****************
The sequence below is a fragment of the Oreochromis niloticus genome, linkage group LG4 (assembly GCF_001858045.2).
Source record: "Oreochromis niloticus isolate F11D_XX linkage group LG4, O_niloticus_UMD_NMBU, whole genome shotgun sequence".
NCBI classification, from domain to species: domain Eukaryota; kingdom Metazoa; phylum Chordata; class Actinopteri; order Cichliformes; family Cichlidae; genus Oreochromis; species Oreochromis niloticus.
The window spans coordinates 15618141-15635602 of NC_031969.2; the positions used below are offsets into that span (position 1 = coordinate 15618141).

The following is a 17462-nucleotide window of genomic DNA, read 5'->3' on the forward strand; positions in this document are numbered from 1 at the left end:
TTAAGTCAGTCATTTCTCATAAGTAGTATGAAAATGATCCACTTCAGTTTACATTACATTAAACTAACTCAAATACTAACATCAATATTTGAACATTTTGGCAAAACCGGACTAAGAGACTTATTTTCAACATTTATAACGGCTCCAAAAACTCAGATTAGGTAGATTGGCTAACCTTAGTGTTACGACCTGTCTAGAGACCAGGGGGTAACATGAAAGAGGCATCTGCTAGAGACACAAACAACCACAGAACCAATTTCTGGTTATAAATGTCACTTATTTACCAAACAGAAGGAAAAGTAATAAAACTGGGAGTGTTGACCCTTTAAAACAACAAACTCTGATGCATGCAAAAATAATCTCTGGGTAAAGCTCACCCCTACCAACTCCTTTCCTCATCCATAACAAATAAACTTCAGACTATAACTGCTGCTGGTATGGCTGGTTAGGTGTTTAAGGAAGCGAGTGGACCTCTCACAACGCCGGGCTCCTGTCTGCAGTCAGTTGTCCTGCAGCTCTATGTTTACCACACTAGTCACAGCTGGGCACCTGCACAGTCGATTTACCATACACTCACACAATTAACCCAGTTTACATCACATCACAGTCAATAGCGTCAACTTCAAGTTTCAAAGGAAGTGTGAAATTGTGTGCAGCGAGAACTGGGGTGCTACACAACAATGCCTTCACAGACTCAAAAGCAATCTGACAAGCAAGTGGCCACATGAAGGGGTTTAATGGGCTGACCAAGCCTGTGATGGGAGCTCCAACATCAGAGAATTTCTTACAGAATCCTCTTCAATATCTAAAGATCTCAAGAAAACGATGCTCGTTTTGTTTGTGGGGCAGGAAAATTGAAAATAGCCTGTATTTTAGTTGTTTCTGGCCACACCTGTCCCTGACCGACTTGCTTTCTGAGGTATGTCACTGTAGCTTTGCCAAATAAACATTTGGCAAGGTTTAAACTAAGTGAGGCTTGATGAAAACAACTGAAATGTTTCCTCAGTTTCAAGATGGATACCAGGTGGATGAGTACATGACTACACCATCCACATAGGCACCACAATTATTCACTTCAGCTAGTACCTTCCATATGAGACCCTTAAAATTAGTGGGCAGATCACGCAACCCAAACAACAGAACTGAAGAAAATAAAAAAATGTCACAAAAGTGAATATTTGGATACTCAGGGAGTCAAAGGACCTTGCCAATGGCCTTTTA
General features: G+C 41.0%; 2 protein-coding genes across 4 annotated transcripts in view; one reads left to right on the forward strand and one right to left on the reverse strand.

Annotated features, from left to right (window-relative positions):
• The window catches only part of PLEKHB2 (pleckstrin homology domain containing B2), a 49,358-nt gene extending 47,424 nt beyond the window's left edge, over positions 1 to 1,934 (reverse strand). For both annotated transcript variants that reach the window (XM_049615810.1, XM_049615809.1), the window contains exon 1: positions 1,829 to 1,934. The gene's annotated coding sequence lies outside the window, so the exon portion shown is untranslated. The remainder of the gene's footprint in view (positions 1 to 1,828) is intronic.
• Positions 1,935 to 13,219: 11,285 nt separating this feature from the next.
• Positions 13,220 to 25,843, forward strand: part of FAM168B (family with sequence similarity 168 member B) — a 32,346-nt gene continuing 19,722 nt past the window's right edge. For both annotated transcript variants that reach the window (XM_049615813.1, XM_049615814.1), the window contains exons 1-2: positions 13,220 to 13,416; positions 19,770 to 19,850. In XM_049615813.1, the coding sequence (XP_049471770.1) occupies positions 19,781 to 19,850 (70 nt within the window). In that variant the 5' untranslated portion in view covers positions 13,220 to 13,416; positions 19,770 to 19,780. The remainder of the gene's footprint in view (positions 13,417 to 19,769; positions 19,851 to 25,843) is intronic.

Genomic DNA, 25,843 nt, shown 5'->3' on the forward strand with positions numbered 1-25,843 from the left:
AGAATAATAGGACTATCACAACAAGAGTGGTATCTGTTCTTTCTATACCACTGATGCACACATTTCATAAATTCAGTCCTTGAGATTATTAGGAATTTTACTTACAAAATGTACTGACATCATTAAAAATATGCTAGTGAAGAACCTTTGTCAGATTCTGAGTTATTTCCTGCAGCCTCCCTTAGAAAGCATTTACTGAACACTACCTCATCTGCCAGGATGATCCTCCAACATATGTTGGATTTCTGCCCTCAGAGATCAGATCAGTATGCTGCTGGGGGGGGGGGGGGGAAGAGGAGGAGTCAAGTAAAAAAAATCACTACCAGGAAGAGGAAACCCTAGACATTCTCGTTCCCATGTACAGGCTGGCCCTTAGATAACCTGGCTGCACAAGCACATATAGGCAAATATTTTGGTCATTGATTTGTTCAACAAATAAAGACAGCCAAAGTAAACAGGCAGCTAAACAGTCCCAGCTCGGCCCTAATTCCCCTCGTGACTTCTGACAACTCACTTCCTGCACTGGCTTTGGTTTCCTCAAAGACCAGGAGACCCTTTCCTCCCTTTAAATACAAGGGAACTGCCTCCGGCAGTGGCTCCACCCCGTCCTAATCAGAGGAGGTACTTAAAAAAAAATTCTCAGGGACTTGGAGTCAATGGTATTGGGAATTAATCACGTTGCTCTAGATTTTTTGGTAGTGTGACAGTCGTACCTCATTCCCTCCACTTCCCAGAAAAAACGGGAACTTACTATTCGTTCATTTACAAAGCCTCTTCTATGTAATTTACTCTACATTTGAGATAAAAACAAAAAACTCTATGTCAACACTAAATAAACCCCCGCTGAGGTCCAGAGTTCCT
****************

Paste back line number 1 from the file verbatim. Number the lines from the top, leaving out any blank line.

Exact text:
The sequence below is a fragment of the Oreochromis niloticus genome, linkage group LG4 (assembly GCF_001858045.2).